Twitching of your eye is inauspicious.
Cutting your hair and nails after sunset brings bad luck to your family.
Broken mirrors in your house cause familial problems.
Growing up, most of us would have heard about these and a million more superstitions. Most of us, in fact, follow these superstitions too because we are told to. However, have you ever wondered why do people follow such baseless superstitions?
India is a diverse country governed by myths and ruled by superstitions. From time immemorial, people have been religiously following various practices, which often have no scientific or religious evidence. For us, science and superstition go hand-in-hand. While we’ve sent powerful rockets into space, we also fret if a black cat crosses our path. We try to alter our destiny with gemstones and try to ward off evil with lemon and chilly totems. India is home to age-old beliefs that people can’t seem to let go of.
However contrary to popular belief, not all superstitions followed are illogical. Many indeed have religious sentiments attached to them, and even have scientific proof. There is a famous Hindu belief wherein by hanging a thread of seven chilies and a lemon outside your home, you can ward off evil. The religious sentiment attached to this is that Alakshmi, the goddess of misfortune, likes sour and spicy food. So, she satisfies her hunger with the lemon and chilies and returns content without ever stepping inside the house and bringing in a trail of bad luck.
Scientifically this practice derives its logic from the fact that the cotton thread passing through the lemon and chilies absorbs acids, Vitamin C, and other nutrients. The thread later releases these nutrients into the air through slow vaporization which has significant health benefits and works as a natural pesticide. Another common belief is that eating curd and sugar before stepping out turns out to be lucky. No doubt, it has become a ritual for years; but it probably has nothing to do with good luck. The logic behind this custom is that consumption of curd has a cooling effect on the stomach and sugar added to it provides instant glucose. There is another myth in which they say that if a lizard falls on a person, then it brings misfortune. The reason behind this is that lizards generally release poisonous chemicals from their body in order to protect them from their enemies. If a lizard comes in contact with a person’s body or falls in food items, then is bound to make it contaminated and cause diseases. The misfortune they talk about are diseases and not financial loss or any other disastrous problem.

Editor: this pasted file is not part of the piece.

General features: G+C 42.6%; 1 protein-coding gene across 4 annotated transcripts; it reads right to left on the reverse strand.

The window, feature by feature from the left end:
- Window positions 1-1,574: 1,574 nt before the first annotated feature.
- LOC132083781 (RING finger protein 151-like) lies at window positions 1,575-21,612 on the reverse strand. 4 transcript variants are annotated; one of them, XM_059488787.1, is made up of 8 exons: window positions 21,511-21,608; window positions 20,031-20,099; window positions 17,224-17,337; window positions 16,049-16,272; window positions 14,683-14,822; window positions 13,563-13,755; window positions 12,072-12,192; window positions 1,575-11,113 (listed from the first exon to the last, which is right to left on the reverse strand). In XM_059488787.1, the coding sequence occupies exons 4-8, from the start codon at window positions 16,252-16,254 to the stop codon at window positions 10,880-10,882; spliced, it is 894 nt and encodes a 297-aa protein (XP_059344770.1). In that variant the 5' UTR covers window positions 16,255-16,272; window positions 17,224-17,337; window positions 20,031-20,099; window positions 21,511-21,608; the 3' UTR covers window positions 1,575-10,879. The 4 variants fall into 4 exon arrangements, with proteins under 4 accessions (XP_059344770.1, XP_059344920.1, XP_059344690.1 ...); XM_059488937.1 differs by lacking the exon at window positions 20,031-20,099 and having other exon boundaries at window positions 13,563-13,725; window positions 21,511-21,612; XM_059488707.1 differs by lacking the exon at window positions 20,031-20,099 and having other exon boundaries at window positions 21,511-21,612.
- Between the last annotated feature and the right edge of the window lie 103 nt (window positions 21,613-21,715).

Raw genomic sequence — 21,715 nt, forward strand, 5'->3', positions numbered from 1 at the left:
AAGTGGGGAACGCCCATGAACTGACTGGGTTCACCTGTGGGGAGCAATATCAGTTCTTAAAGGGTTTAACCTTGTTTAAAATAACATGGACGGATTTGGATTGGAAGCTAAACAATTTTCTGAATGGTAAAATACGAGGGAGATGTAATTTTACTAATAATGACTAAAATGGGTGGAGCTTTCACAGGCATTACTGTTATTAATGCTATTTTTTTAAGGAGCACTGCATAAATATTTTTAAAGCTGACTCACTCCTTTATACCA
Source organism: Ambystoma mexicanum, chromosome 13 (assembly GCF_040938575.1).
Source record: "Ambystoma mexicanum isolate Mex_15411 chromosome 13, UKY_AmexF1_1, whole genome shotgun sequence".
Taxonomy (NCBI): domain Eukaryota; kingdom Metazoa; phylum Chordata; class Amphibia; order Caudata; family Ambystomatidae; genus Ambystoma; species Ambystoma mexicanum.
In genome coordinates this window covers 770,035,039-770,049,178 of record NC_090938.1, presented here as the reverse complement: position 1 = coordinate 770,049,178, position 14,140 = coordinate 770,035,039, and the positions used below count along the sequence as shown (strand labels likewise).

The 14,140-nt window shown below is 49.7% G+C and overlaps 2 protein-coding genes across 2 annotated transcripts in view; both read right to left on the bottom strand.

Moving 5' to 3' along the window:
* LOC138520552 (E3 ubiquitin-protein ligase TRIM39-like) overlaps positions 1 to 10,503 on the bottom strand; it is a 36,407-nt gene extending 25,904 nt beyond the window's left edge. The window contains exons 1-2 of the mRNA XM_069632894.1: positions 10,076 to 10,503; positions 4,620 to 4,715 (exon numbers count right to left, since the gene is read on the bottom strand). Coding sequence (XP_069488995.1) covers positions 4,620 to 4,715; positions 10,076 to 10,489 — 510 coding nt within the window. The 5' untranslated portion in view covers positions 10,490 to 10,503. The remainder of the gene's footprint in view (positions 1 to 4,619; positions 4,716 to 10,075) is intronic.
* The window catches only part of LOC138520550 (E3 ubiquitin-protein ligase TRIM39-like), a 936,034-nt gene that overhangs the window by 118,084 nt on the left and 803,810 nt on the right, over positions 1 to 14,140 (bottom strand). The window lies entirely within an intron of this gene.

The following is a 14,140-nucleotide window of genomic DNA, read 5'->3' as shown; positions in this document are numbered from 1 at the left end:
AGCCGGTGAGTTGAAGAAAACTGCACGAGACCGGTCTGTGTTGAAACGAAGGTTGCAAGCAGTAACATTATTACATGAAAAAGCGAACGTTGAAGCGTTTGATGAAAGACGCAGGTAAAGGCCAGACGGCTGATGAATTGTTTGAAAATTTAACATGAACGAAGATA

Apart from these, there are many more superstitions which in fact, do have a reason behind them, but lack of reason and ignorance has led to these practices being followed blindly. However not all the superstitions have some reason behind them. They say broken mirrors bring bad luck and eating non-veg food on Tuesdays and Saturdays is bad for the house. These are simply myths and they have no truth in them. Beliefs which leave no space for doubts aren’t beliefs, they are superstitions. Though it has scientifically been proven that these superstitions are disguised lies, people still choose to follow them because they would rather believe in luck than in coincidences.
It is the 21st century, yet people still believe in following ridiculous superstitions for good luck. They blame their failures on these practices and instead of changing their attitude, they change the gemstones they are wearing. If you ever encounter hardships, then always remember it isn’t because a mirror broke in your house. A black cat crossing your path signifies that the animal is going somewhere and not that you are going to face some loss. These are just baseless beliefs until you start believing in them
- Shwetha Santhosh